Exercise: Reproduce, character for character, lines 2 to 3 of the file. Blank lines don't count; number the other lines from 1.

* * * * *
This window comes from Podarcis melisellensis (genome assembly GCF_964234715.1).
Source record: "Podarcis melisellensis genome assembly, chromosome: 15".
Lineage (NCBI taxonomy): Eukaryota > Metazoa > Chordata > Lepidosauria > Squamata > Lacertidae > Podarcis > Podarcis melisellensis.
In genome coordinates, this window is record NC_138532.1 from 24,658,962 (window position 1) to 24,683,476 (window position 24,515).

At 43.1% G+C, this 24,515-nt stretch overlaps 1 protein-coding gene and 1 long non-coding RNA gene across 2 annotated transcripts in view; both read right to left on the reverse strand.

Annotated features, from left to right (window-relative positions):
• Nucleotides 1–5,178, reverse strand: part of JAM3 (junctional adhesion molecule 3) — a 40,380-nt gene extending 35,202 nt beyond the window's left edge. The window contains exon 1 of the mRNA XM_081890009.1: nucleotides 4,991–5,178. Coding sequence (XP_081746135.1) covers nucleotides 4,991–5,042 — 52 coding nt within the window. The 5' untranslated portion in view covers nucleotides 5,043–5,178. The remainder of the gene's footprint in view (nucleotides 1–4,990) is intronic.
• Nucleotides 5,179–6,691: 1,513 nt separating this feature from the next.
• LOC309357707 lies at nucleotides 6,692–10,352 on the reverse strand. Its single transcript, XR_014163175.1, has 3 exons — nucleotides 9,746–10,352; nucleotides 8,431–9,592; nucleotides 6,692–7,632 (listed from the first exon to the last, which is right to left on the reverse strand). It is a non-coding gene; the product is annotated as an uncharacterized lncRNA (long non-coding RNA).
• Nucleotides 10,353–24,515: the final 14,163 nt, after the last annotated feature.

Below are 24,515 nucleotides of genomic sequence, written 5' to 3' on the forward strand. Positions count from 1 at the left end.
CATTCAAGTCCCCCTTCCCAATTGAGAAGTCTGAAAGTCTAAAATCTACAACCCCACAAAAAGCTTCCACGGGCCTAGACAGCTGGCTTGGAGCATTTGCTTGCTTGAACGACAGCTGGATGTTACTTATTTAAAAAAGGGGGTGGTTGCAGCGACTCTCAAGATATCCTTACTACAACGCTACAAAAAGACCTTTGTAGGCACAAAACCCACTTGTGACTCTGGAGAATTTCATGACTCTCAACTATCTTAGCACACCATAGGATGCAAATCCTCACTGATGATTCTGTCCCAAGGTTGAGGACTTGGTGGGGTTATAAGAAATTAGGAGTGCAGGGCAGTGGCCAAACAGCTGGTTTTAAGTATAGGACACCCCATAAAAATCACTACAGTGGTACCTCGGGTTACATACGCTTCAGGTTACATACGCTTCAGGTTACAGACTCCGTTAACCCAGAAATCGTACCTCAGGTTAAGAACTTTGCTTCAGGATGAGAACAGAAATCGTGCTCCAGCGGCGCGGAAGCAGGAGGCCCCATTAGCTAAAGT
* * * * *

Source record: "Podarcis melisellensis genome assembly, chromosome: 15".
Lineage (NCBI taxonomy): Eukaryota > Metazoa > Chordata > Lepidosauria > Squamata > Lacertidae > Podarcis > Podarcis melisellensis.